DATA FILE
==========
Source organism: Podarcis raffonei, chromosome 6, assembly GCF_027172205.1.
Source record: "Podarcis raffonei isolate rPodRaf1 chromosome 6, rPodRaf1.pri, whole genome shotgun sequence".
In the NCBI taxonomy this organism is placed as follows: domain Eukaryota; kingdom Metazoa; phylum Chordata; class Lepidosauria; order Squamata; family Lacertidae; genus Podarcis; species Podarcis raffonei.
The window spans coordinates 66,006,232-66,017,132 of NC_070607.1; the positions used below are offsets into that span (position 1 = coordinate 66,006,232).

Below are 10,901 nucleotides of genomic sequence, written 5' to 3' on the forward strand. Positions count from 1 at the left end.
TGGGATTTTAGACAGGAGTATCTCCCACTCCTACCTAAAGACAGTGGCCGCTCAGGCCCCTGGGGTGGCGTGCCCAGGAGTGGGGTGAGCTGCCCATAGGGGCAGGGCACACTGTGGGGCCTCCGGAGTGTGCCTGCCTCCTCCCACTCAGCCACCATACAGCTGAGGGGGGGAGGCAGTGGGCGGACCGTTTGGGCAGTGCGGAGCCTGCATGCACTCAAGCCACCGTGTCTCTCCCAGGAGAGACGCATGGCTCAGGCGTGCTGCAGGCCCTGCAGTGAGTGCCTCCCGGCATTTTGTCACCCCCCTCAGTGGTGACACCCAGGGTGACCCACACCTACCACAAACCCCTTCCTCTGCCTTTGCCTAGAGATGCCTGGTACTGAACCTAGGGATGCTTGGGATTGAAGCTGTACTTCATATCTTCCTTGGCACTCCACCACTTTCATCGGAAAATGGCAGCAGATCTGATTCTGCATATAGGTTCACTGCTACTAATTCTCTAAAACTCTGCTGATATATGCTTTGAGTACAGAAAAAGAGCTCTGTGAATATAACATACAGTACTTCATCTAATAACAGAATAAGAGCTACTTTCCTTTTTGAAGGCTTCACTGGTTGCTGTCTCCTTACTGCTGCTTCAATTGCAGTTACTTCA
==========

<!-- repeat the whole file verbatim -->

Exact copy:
Source organism: Podarcis raffonei, chromosome 6, assembly GCF_027172205.1.
Source record: "Podarcis raffonei isolate rPodRaf1 chromosome 6, rPodRaf1.pri, whole genome shotgun sequence".
In the NCBI taxonomy this organism is placed as follows: domain Eukaryota; kingdom Metazoa; phylum Chordata; class Lepidosauria; order Squamata; family Lacertidae; genus Podarcis; species Podarcis raffonei.
The window spans coordinates 66,006,232-66,017,132 of NC_070607.1; the positions used below are offsets into that span (position 1 = coordinate 66,006,232).

Below are 10,901 nucleotides of genomic sequence, written 5' to 3' on the forward strand. Positions count from 1 at the left end.
TGGGATTTTAGACAGGAGTATCTCCCACTCCTACCTAAAGACAGTGGCCGCTCAGGCCCCTGGGGTGGCGTGCCCAGGAGTGGGGTGAGCTGCCCATAGGGGCAGGGCACACTGTGGGGCCTCCGGAGTGTGCCTGCCTCCTCCCACTCAGCCACCATACAGCTGAGGGGGGGAGGCAGTGGGCGGACCGTTTGGGCAGTGCGGAGCCTGCATGCACTCAAGCCACCGTGTCTCTCCCAGGAGAGACGCATGGCTCAGGCGTGCTGCAGGCCCTGCAGTGAGTGCCTCCCGGCATTTTGTCACCCCCCTCAGTGGTGACACCCAGGGTGACCCACACCTACCACAAACCCCTTCCTCTGCCTTTGCCTAGAGATGCCTGGTACTGAACCTAGGGATGCTTGGGATTGAAGCTGTACTTCATATCTTCCTTGGCACTCCACCACTTTCATCGGAAAATGGCAGCAGATCTGATTCTGCATATAGGTTCACTGCTACTAATTCTCTAAAACTCTGCTGATATATGCTTTGAGTACAGAAAAAGAGCTCTGTGAATATAACATACAGTACTTCATCTAATAACAGAATAAGAGCTACTTTCCTTTTTGAAGGCTTCACTGGTTGCTGTCTCCTTACTGCTGCTTCAATTGCAGTTACTTCA